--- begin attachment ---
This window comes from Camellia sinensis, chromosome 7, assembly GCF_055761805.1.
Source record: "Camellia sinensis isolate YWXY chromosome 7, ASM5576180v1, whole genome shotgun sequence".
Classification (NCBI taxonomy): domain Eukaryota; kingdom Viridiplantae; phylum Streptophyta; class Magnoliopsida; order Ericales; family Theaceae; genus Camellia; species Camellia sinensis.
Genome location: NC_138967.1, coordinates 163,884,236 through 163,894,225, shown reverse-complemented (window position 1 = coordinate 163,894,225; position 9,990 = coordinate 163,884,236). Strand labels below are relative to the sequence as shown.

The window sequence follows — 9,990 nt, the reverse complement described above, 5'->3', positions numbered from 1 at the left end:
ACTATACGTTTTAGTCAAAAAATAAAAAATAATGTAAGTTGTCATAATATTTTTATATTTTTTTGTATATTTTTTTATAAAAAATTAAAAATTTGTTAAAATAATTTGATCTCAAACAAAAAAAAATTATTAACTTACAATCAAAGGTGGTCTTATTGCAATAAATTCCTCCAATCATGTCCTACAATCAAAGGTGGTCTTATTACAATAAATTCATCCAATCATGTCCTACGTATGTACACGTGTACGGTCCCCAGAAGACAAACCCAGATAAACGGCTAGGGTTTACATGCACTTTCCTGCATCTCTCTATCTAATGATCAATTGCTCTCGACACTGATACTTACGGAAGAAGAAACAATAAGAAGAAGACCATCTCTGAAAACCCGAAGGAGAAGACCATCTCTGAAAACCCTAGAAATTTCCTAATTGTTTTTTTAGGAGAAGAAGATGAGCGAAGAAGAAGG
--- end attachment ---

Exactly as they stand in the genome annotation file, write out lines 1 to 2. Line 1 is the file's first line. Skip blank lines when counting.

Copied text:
This window comes from Camellia sinensis, chromosome 7, assembly GCF_055761805.1.
Source record: "Camellia sinensis isolate YWXY chromosome 7, ASM5576180v1, whole genome shotgun sequence".